Jazz picked at the congealed square of pasta, cheese and spinach on her plate. Lasagna. Theoretically. Mom had forgotten the tomato sauce, but Jazz carefully avoided mentioning it.

They were eating at the kitchen table. Jack, Maddie and Jazz. The Fenton family minus one Fenton. The empty chair across from Jazz seemed to glare at her. The lack of plate and silverware in front of it felt almost like a betrayal. It was good though, Jazz told herself, that Mom had stopped setting a place there.

Maddie had been distant ever since Danny left. No, Jazz thought bitterly, that was the wrong word. Absent would be better. She hardly spoke a word. She didn't seem to see anything in front of her. Maddie just moved around the house, like a ghost—the old-school, transparent kind like in a movie. Having a conversation with her was like shouting down a long, dark tunnel.

Jazz swallowed and almost gagged on the dry food. She snatched up her glass and took a long drink of water.

Dad had been the opposite. Driven, focused on the moment, not stopping for anything. He'd plunged headlong into the police investigation, had the runaway alert sent out, contacted news stations, pouring his boundless energy into finding Danny. As the days stretched on she could see his smiles wearing thin.

Nothing had turned up. Of course not; Danny could go invisible. Walk through walls and gates and fences. He wouldn't be found if he didn't want to be.

None of them talked about it. Danny's ghost half. It was the glaring elephant in the room, more accusing than the empty chair at the table.

Ghost were bizarrely, glaringly absent from her dad's conversations. Jazz had brought it up once and even managed to rouse some enthusiasm, but he'd trailed off in the middle of describing how his latest invention stripped ghosts bare to the core. Realizing, Jazz knew, that the same thing could suddenly be applied to his son.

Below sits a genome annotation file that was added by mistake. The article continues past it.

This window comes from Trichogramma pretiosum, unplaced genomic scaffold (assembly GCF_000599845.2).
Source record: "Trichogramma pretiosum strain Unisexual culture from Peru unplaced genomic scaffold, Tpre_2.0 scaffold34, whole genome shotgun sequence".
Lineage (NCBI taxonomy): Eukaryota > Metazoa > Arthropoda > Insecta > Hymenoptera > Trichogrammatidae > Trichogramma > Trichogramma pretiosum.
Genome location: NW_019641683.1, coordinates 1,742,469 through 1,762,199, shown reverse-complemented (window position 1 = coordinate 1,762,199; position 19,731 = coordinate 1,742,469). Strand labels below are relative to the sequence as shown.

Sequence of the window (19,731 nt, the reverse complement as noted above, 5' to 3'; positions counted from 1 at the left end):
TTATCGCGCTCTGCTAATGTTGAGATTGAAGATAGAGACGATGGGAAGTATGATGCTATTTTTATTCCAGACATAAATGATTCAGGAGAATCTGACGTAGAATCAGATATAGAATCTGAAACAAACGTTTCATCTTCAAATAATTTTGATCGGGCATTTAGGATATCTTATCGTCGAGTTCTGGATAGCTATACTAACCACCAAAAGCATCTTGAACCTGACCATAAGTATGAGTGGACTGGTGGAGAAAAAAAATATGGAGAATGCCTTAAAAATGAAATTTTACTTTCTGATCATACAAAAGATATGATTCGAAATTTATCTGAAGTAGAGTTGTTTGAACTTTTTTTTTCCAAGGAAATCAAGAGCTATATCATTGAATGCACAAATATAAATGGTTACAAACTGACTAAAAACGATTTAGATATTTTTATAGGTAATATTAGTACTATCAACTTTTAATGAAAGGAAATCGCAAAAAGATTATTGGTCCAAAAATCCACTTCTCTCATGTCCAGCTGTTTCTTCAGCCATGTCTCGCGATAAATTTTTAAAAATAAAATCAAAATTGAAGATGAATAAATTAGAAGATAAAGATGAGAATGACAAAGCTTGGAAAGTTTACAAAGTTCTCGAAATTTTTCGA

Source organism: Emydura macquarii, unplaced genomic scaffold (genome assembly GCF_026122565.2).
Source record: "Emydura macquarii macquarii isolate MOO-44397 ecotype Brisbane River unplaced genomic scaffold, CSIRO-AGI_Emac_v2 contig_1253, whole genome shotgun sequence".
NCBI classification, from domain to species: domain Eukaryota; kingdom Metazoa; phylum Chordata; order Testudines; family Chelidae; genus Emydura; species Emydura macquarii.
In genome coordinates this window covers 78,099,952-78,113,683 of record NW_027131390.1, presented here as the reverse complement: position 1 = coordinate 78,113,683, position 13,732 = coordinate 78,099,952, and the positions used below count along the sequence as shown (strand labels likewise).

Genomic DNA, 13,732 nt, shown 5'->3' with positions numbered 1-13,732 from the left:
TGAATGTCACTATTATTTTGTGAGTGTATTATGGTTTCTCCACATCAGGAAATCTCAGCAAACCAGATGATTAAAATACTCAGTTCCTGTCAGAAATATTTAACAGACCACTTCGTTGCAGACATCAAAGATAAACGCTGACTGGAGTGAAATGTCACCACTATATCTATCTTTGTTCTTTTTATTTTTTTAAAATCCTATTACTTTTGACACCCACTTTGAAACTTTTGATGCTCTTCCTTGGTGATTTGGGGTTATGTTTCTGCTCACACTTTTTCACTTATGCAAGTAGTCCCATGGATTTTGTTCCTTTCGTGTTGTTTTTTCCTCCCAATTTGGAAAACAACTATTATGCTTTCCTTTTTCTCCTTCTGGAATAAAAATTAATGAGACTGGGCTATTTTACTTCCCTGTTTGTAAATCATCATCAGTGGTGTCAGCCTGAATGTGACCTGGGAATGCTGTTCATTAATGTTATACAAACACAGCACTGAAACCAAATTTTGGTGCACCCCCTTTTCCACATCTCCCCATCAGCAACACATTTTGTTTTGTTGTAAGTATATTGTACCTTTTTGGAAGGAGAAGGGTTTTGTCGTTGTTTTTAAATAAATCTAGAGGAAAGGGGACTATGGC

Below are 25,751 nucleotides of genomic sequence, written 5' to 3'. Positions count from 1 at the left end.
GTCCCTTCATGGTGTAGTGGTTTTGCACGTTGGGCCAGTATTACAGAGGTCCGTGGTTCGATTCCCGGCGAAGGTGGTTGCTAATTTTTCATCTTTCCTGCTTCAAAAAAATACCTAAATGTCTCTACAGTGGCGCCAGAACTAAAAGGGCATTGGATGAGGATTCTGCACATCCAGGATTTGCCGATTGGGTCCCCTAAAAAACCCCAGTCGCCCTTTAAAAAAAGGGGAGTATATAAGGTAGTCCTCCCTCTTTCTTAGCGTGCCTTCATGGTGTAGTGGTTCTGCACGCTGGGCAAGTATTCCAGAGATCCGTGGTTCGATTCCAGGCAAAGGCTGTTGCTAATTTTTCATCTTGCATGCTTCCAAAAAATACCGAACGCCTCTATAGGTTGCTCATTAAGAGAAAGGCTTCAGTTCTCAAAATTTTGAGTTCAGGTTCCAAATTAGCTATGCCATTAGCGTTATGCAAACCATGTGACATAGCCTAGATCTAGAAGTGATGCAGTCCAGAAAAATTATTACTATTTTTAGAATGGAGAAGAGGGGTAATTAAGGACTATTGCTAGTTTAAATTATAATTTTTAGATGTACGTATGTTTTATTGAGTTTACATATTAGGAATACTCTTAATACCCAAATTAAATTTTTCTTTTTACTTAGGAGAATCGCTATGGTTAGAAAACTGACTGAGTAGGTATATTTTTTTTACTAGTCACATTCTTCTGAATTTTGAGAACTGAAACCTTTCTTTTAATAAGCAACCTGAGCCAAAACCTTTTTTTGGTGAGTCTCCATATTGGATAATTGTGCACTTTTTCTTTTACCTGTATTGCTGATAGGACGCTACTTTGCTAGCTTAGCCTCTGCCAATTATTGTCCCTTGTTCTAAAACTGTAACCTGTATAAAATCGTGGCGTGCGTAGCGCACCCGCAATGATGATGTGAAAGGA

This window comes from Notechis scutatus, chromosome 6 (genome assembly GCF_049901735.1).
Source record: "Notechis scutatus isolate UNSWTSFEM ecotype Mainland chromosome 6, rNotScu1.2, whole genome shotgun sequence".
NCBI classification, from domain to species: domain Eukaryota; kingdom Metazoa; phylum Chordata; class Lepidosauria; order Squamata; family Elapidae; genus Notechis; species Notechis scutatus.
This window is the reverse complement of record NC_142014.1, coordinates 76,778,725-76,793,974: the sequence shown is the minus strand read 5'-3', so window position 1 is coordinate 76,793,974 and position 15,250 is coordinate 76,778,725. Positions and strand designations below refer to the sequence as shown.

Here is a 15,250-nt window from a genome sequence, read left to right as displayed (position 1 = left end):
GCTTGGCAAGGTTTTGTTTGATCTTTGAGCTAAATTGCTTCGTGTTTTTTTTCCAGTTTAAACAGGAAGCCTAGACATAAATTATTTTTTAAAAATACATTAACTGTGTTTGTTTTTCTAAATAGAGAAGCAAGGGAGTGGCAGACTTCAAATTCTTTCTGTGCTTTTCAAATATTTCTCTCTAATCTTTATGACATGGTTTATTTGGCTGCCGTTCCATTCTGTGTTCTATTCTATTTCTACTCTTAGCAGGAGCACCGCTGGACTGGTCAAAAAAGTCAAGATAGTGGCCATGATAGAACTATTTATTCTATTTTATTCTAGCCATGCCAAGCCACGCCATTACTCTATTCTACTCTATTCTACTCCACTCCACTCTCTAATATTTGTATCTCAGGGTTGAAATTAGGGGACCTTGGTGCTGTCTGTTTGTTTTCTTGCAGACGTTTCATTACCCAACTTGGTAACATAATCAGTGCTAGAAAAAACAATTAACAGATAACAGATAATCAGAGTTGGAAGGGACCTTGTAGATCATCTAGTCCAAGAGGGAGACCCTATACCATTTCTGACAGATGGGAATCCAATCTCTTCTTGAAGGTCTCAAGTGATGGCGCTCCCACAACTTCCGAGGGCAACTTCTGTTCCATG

Jazz knew the feeling well: the sudden clench of fear, intellectual interest giving way to elaborate plans on how to make sure that weapon never, ever got used. She could only imagine what that would feel like for the inventor.

The weapon in question had turned up in pieces in the waste bin two days later. Jazz hadn't brought it up again.

Silverware clacked on plates, glasses clinked, and old chairs squeaked. Maddie's head bowed over her meal; Jack said nothing. They didn't look at each other, not once. Neither of them looked at Jazz.

Jazz couldn't remember a time when her parents hadn't acted together. Apart from Christmas, Maddie supported Jack, and Jack backed up Maddie. They were a pair, a couple, the perfect team. Now, the only words Jazz had seen them exchange were about Danny, and those were short, terse, and very carefully focused only on the search. They didn't talk. Not about the past. Not about whatever awful things had happened while Maddie was at the GIW.

Jazz shuddered. She still couldn't wrap her mind around it. It just seemed too awful. Too cruel to be true.

She cleared her throat. Neither of her parents looked up. "I've been meaning to talk to you," she began, trying to make her voice sound clear and confident, "about Danny."

Maddie's knife dropped out of her hand and clattered to the floor.

Jazz bit her lip, taken aback at the reaction. She forced herself to continue. "You know… even though he did keep secrets from you… That's normal, just a part of adolescent behavior. He needed to form his own identity as a person, and maybe more importantly, as a ghost. I think he did a good job. He could have…"